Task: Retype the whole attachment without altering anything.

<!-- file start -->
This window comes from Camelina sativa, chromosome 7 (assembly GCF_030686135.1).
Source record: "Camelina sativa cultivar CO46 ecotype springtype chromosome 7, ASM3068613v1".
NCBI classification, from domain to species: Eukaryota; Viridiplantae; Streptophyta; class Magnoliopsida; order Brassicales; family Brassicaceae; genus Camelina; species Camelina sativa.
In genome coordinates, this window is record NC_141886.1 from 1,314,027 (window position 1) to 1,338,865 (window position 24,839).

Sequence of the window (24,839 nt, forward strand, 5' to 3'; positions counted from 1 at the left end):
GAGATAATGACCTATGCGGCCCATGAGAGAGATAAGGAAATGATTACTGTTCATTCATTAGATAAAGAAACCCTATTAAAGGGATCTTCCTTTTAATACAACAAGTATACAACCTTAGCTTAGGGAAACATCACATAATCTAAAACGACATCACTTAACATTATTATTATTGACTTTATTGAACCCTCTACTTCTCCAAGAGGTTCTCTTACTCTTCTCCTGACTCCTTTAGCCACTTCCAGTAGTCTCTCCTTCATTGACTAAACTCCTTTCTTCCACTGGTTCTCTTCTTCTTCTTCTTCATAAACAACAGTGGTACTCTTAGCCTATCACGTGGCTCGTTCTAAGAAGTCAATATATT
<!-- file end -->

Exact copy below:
This window comes from Camelina sativa, chromosome 7 (assembly GCF_030686135.1).
Source record: "Camelina sativa cultivar CO46 ecotype springtype chromosome 7, ASM3068613v1".
NCBI classification, from domain to species: Eukaryota; Viridiplantae; Streptophyta; class Magnoliopsida; order Brassicales; family Brassicaceae; genus Camelina; species Camelina sativa.
In genome coordinates, this window is record NC_141886.1 from 1,314,027 (window position 1) to 1,338,865 (window position 24,839).

Sequence of the window (24,839 nt, forward strand, 5' to 3'; positions counted from 1 at the left end):
GAGATAATGACCTATGCGGCCCATGAGAGAGATAAGGAAATGATTACTGTTCATTCATTAGATAAAGAAACCCTATTAAAGGGATCTTCCTTTTAATACAACAAGTATACAACCTTAGCTTAGGGAAACATCACATAATCTAAAACGACATCACTTAACATTATTATTATTGACTTTATTGAACCCTCTACTTCTCCAAGAGGTTCTCTTACTCTTCTCCTGACTCCTTTAGCCACTTCCAGTAGTCTCTCCTTCATTGACTAAACTCCTTTCTTCCACTGGTTCTCTTCTTCTTCTTCTTCATAAACAACAGTGGTACTCTTAGCCTATCACGTGGCTCGTTCTAAGAAGTCAATATATT